Briefly described, the invention comprises a molded electrical box having first and second generally parallel side walls, first and second generally parallel end walls perpendicular to the side walls, and a back wall forming a box with an open front for receiving wires and an electrical fixture or device. A plurality of cable entry knockouts are formed in each of the end walls adjacent the back wall. First and second screw attachment housings are formed at the front edges of the end walls, each attachment housing including a cavity having an opening facing in the same direction as the box for receiving a screw, means in the cavity defining an arcuate surface facing outwardly from the box, and a first sloping surface in the cavity facing toward the arcuate surface and also toward the back wall. A generally triangular cam member having a second sloping surface and a set of partial threads is insertable into the cavity with the first and second sloping surfaces facing each other and the partial threads of the cam member facing the arcuate surface in the cavity so that the sloping surfaces lie along a longitudinal plane which bisects the box. A convex channel is formed in the outer surface of each of the end walls and extends from each attachment housing to the rear of the box, the housing and the channel being between the knockouts in each end wall.
In order to impart full understanding of the manner in which these and other objects are attained in accordance with the invention, a particularly advantageous embodiment thereof will be described with reference to the accompanying drawings, which form a part of this specification, and wherein:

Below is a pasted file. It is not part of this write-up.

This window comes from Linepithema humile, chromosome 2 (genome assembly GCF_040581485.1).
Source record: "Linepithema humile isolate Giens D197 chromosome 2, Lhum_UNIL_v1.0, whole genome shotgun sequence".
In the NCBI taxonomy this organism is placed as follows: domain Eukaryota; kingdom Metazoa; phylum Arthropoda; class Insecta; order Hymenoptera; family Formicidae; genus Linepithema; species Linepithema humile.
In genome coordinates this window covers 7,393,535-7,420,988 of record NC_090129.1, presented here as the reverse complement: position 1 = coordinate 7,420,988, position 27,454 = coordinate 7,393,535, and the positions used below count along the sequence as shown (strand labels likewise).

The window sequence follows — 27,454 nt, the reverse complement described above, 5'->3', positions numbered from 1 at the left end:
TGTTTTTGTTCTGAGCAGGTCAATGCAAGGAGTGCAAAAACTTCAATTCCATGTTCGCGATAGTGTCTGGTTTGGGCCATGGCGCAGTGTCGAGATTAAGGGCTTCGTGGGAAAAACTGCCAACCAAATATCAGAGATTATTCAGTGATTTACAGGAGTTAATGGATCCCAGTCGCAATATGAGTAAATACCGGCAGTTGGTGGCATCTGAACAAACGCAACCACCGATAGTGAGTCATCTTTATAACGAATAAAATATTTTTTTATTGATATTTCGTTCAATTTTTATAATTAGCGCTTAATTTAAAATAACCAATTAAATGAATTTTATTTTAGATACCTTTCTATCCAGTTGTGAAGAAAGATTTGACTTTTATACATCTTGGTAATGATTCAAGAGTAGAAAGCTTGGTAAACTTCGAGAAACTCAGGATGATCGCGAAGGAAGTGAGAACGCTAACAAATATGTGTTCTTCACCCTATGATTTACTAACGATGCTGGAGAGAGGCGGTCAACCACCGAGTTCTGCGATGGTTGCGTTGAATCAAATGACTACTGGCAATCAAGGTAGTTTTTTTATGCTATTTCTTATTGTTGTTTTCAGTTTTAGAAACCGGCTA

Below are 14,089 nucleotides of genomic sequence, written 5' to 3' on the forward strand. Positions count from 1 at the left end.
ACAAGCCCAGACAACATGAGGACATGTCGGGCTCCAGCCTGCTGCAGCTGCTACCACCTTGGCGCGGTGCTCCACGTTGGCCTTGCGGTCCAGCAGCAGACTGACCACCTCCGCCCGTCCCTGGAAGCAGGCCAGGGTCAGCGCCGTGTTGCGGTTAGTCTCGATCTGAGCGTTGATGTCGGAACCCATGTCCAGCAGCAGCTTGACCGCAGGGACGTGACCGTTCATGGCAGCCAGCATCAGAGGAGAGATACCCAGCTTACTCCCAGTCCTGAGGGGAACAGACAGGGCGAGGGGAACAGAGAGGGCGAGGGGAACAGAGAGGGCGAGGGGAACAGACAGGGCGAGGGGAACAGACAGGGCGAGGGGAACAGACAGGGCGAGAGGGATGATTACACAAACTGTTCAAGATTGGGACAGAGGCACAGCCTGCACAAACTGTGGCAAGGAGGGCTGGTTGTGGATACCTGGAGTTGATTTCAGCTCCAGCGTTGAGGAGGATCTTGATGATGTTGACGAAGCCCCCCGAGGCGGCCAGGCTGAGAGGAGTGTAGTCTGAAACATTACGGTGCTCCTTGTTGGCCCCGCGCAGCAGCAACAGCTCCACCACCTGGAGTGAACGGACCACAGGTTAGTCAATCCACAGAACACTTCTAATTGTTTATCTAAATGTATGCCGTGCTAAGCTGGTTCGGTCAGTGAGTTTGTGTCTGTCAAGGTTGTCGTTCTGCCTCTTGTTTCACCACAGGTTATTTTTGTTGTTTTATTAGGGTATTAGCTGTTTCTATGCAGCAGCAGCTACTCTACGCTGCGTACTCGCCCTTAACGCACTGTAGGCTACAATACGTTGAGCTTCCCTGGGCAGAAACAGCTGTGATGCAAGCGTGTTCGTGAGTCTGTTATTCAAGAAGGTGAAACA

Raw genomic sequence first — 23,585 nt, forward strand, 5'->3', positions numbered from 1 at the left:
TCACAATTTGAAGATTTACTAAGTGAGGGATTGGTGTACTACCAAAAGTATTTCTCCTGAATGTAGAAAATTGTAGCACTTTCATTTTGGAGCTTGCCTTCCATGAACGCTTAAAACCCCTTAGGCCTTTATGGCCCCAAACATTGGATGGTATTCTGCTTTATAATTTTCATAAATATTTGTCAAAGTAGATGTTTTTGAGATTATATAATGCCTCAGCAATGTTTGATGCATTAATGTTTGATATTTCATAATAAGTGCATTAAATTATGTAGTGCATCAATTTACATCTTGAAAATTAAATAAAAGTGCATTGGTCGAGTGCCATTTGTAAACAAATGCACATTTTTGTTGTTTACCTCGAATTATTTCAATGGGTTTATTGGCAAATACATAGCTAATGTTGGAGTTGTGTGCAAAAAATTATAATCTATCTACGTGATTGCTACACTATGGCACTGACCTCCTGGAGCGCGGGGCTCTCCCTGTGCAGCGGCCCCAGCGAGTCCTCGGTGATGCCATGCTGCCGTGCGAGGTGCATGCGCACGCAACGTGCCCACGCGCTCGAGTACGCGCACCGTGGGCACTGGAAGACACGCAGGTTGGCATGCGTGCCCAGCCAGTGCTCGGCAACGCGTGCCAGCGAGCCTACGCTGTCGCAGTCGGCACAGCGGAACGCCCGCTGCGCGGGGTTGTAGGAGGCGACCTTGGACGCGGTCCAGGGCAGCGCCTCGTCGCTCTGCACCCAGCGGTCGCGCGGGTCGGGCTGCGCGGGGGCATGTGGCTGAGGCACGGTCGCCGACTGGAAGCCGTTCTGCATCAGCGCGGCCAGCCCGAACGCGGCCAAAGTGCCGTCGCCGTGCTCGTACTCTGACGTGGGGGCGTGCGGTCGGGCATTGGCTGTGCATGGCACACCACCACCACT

FIG. 1 is a perspective view of a box constructed in accordance with the present invention;
FIG. 2 is a partial bottom plan view of one end of the box of FIG. 1;
FIG. 3 is an enlarged partial top plan view of an end of the box of FIG. 1 showing a screw attachment housing with a guide tab in accordance with the present invention;
FIG. 4 is a transverse sectional view along longitudinal line 4--4 of FIG. 3; and
FIG. 5 is a partial sectional elevation along line 5--5 of FIG. 4.
Referring first to FIGS. 1 and 2, an electrical box indicated generally at 10 constructed in accordance with the invention includes parallel side walls 11 and 12, parallel end walls 14 and 15, and a back wall 16, the walls being mutually perpendicular to form a box having an open front. The box is preferably molded as a unitary component using a polymeric material which can be a thermoplastic such as PVC, Noryl or the like, or a thermosetting material such as a phenolic. Sloping nail guides 18 are provided in pairs at opposite ends of the box to permit attaching the box to a wooden stud or joist, these nail guides being integrally formed on the outer surfaces of the end walls. Knockouts 20 are formed in the end walls near the rear wall to provide easily removable panels through which cables can be inserted. In the specific embodiment shown, the knockouts are L-shaped and extend around the corners joining the end and rear walls, but various forms of knockouts can be used without affecting the construction or utility of the other aspects of the box insofar as the invention is concerned.
At the upper or front edges of the end wall 15 an attachment housing 22 is formed, the attachment housing itself being somewhat D-shaped as viewed from the front. An identical attachment housing 24 is formed at the front of end wall 14. The inner surface of each attachment housing is somewhat cylindrical in shape and extends all the way down to the inside of the box to the inner surface of rear wall 16. On the outside of the box the attachment housing extends downwardly for a distance of approximately 3/8". Below the housing 22, the outer surface of end wall 15 is formed with a concave channel 26 which extends for the full depth of the box and ends at a U-shaped recess in back wall 16. Thus, as seen in FIG. 2, there is clear, unobstructed access from the back of the box to the lower or back side of housing 22.